Bellaire is zoned for residential, commercial, and light industrial sections. The city is well known as a “city of homes”.  It is well-liked for its police and fire protection, parks and recreation facilities, library, public works department, and recycling center.

According to information that I reviewed on Houston Association of REALTORS Multiple Listing Service (HAR), Bellaire real estate is currently offering 131 single family residential homes on the market priced from $239,900 for a 967 sq. ft., 2 bed/1 bath home on a 6125 sq. ft. lot located close to the railroad tracks to a high of $2,649,000 for a 7500 sq. ft., 5 bedroom/ 4 full, 2 half bath planned new construction home on a 18,900 sq. ft. lot. The average list price per sq ft is $240.70. Fifty four are for sale for over $1,000,000 and 25 homes are priced at $400,000 or less. As of 01/17/2008 there are an additional 17 homes pending under contract priced from $256,900 to $1,999,500.

During the month of November 2007, 12 single family homes closed with sale prices ranging from $272,000 to $1,100,000.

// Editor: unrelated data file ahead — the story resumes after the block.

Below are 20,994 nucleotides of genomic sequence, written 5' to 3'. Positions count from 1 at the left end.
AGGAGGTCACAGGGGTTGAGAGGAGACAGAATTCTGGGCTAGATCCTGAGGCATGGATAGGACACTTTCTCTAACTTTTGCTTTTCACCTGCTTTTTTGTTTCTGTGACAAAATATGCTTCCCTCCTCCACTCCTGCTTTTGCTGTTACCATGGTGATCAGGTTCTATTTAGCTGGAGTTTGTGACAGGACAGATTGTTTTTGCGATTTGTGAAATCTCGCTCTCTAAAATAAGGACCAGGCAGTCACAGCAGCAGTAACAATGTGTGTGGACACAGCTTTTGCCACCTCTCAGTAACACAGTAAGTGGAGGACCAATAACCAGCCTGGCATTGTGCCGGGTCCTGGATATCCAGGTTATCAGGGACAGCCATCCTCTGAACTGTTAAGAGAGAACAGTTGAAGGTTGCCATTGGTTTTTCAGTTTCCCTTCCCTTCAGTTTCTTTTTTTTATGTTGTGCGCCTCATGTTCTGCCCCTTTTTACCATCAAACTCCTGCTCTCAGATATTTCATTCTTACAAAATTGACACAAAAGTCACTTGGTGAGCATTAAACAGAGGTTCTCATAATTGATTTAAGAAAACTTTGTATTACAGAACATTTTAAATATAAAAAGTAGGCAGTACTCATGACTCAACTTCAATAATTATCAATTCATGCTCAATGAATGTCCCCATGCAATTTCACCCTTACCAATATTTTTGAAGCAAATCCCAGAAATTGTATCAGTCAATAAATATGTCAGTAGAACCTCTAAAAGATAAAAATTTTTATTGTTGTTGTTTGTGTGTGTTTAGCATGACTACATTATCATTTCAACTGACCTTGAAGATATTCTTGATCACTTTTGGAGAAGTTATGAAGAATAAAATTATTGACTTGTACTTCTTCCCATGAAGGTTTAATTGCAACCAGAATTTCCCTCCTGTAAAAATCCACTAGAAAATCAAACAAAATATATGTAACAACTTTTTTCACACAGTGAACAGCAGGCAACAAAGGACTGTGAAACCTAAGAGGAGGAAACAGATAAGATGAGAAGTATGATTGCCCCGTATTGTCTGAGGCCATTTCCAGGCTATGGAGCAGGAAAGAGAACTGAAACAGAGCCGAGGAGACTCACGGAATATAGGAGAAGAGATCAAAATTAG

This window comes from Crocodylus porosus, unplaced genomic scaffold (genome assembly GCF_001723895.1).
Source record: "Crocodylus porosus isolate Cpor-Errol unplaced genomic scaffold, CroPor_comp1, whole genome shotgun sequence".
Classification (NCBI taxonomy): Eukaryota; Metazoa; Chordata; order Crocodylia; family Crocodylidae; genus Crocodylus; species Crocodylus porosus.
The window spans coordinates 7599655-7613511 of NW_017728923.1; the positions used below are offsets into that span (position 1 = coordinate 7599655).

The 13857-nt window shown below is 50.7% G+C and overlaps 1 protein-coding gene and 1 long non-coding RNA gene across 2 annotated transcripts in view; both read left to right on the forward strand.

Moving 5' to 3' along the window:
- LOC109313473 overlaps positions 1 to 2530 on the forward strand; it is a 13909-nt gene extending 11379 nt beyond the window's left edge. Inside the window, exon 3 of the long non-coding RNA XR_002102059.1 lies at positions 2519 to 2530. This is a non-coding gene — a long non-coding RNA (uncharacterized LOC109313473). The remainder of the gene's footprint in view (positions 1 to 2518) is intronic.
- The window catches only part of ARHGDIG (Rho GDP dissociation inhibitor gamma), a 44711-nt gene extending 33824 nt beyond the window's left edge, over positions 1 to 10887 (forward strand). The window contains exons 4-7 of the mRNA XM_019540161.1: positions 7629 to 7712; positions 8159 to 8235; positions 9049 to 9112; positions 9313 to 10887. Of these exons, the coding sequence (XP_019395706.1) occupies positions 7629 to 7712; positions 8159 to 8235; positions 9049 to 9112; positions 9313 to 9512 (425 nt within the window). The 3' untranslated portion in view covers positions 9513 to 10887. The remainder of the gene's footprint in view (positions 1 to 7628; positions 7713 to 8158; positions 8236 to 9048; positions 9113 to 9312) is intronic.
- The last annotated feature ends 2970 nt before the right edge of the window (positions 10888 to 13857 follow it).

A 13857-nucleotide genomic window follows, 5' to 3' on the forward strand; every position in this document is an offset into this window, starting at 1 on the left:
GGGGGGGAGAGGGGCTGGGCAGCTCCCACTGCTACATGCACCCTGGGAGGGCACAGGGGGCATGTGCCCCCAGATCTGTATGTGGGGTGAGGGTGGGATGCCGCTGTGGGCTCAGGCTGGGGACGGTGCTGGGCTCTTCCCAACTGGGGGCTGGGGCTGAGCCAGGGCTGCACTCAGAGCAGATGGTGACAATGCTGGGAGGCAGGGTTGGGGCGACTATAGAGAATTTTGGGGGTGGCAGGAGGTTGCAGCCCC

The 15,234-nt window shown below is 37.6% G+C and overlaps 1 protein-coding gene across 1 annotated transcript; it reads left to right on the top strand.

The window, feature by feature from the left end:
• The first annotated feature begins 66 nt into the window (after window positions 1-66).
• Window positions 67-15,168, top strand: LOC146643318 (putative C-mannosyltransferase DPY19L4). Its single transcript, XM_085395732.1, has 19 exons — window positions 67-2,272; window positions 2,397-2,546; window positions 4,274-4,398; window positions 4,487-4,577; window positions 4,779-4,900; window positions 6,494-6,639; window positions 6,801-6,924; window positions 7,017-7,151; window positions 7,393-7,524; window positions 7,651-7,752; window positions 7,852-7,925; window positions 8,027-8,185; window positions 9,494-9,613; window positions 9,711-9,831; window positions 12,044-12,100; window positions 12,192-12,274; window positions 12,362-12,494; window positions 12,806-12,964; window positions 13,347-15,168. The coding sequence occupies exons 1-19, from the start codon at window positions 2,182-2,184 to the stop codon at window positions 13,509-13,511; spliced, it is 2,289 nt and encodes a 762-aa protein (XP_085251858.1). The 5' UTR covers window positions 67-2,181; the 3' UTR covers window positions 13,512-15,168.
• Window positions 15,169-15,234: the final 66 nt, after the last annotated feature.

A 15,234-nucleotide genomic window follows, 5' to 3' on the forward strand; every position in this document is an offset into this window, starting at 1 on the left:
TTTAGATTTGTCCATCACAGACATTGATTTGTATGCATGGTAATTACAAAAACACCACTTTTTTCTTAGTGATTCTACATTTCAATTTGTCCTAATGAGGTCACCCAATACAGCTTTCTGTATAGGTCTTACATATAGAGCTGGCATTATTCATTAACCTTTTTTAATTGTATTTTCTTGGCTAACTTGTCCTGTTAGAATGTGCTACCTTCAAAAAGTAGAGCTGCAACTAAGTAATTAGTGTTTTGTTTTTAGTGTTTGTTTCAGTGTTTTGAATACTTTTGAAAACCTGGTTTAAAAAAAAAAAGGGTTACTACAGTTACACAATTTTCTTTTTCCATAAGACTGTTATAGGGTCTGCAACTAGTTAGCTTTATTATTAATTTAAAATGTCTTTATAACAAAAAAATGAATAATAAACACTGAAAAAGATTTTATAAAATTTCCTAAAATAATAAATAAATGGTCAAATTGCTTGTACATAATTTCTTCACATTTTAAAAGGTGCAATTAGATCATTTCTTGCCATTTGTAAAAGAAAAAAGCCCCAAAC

In December 2007, 12 sales closed with an average sales price per average sq. ft. of $207.69. The low sales price was $232,000 for a 3 bed/1 bath, 1256 sq. ft. “livable condition” home on a 8470 sq. ft. lot. The highest reported sales price was $1,680,000 for a 5 bed/5.5 bath/ 3 car garage home built in 2006 on a 13050 sq. ft. lot.

Presently, there are reported to be 6 townhomes actively on the market, priced from $220,000 to $299,688. The average list price per sq ft is $142.62. Three are sale pending and one was sold in December 2007 for $260,000.

New constructionin Bellaire is still strong and the prices are increasing due to rising building costs and lot prices. For the most part, construction in Bellaire originated in the late 40’s and 50’s. Many of these original homes have been and continue to be purchased at lot value.  The older homes are being replaced with larger, new construction homes.

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Our Dream Log Cabin – Footings & Water Seepage – 9/7/07